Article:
After almost a month of confusion, Queen’s TV has been given the go-ahead to produce webcasts for the upcoming national volleyball championship at Queen’s.
The student-run media outlet will produce video for all 11 games at the Canadian Interuniversity Sport men’s volleyball championship at the ARC March 2 to 4. But an Ottawa-based internet streaming company has exclusive rights to have the video on its website.
QTV signed a $4,000 deal with Queen’s Athletics and Recreation in November to webcast 20 varsity home games this season, including the CIS championship.
But Athletics found out in January that CIS is contractually obligated to use Sports Streaming Network Canada’s (SSN) website to stream championship play.
“It’s kind of the way I was hoping things would start out to be,” SSN Canada president Bengt Neathery said. “We’re going to work together and pull off an awesome championship.”
QTV executive producer Eugene Michasiw said he spoke to Neathery for the first time two weeks ago. Michasiw reached an informal agreement with Queen’s Athletics officials last week, settling the final terms during the Monday conference call that included Neathery, Athletics marketing manager Lana Unsworth, Athletics marketing assistant Nick Sirski and CIS communications manager Michel Belanger.
“It’s exciting. It could turn out to be one of the really good webcasts of the CIS championships,” Belanger said.
Michasiw said everyone wanted QTV to produce the webcast, but that he wanted QTV to get credit.
“The broadcast will be branded as a QTV broadcast,” Michasiw said. “We’re really excited ... it definitely wasn’t easy to get to this point.”
Michasiw said SSN usually webcasts at a 240-pixel resolution, but that QTV will probably webcast games at 360 pixels.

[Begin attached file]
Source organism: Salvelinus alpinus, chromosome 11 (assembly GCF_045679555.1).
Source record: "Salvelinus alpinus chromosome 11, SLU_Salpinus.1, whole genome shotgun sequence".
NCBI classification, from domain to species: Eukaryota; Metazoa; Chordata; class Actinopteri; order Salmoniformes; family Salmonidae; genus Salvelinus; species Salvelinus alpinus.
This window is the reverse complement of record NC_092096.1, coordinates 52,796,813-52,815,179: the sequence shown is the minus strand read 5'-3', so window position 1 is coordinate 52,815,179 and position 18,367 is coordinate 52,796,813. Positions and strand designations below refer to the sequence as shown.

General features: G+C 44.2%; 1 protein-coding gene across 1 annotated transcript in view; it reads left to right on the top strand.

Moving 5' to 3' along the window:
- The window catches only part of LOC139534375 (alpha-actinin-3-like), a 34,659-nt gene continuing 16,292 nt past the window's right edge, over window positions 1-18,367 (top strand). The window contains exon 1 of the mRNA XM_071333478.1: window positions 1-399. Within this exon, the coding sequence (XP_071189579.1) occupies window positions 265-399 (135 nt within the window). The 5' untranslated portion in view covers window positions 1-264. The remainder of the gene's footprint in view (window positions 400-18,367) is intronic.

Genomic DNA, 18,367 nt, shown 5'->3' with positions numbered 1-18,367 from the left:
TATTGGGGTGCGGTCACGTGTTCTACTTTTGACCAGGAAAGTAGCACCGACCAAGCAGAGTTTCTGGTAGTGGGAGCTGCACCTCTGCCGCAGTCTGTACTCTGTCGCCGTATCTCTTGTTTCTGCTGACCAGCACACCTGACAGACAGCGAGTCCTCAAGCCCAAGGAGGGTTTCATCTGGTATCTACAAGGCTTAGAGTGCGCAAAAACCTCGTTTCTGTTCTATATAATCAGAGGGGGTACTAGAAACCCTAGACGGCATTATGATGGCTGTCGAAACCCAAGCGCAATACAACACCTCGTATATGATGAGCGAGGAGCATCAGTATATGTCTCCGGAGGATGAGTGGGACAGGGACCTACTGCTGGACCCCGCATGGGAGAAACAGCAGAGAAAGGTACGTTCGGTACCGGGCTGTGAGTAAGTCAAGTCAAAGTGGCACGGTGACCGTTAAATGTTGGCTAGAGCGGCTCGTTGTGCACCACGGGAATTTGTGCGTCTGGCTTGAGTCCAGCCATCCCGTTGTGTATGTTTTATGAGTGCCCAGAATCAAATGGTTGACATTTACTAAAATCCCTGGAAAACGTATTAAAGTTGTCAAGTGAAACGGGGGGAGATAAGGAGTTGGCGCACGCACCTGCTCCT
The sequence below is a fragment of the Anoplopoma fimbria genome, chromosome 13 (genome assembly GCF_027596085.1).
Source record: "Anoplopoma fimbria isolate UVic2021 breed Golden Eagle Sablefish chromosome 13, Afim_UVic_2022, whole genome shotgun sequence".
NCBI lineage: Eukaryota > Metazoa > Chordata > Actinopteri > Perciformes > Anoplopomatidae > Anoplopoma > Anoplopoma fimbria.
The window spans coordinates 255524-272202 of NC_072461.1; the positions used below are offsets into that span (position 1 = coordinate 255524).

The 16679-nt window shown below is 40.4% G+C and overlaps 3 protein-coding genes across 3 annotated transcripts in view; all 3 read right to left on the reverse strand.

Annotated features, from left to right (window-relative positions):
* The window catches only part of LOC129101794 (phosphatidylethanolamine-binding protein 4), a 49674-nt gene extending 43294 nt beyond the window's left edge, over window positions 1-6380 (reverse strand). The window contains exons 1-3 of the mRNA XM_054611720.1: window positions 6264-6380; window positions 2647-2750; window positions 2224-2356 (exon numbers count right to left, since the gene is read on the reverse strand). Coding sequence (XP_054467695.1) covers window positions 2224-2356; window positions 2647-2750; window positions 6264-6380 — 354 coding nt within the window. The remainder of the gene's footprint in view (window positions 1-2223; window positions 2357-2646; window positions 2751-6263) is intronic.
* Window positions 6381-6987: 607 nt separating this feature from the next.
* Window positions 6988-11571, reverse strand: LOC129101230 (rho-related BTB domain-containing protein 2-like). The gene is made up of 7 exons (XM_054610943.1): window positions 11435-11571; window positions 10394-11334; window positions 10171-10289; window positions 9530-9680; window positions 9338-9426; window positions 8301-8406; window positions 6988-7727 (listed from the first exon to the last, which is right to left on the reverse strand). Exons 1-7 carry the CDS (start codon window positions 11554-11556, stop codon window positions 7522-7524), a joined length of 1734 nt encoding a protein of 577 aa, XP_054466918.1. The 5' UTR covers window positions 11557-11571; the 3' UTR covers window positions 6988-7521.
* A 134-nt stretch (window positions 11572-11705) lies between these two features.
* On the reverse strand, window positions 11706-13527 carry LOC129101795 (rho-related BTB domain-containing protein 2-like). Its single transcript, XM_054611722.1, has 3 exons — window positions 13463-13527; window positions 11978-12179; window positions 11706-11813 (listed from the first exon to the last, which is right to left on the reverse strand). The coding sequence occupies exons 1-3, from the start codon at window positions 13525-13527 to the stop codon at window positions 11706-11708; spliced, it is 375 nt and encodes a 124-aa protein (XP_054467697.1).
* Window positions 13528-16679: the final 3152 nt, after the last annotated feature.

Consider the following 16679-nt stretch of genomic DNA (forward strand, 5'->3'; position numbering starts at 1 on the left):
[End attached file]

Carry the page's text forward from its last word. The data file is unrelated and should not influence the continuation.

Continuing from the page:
“We can do a far superior job in terms of offering instant replay and onscreen graphics packages with scores and everything ... that SSN just can’t do with their own basic system,” he said. “The score bar will be branded as a QTV score bar, the little transparent QTV logo will be there on all the broadcasts.”
Michasiw said he expects 20,000 to 30,000 viewers to tune in for CIS webcasts, much higher than the 200 to 300 viewers that tune into the average QTV webcast.
“To my knowledge, this is the first time students have had a leadership role in producing a CIS broadcast,” he said. “We’re really excited about the entire partnership and to see it grow next year.”
Athletics marketing manager Lana Unsworth declined an interview with the Journal, but released a statement via email.
“We are pleased with the direction we are heading with regard to webcasting for the CIS Men’s Volleyball Championship. All parties are working together to provide the best possible webcasting production and we look forward to the final product,” the statement read.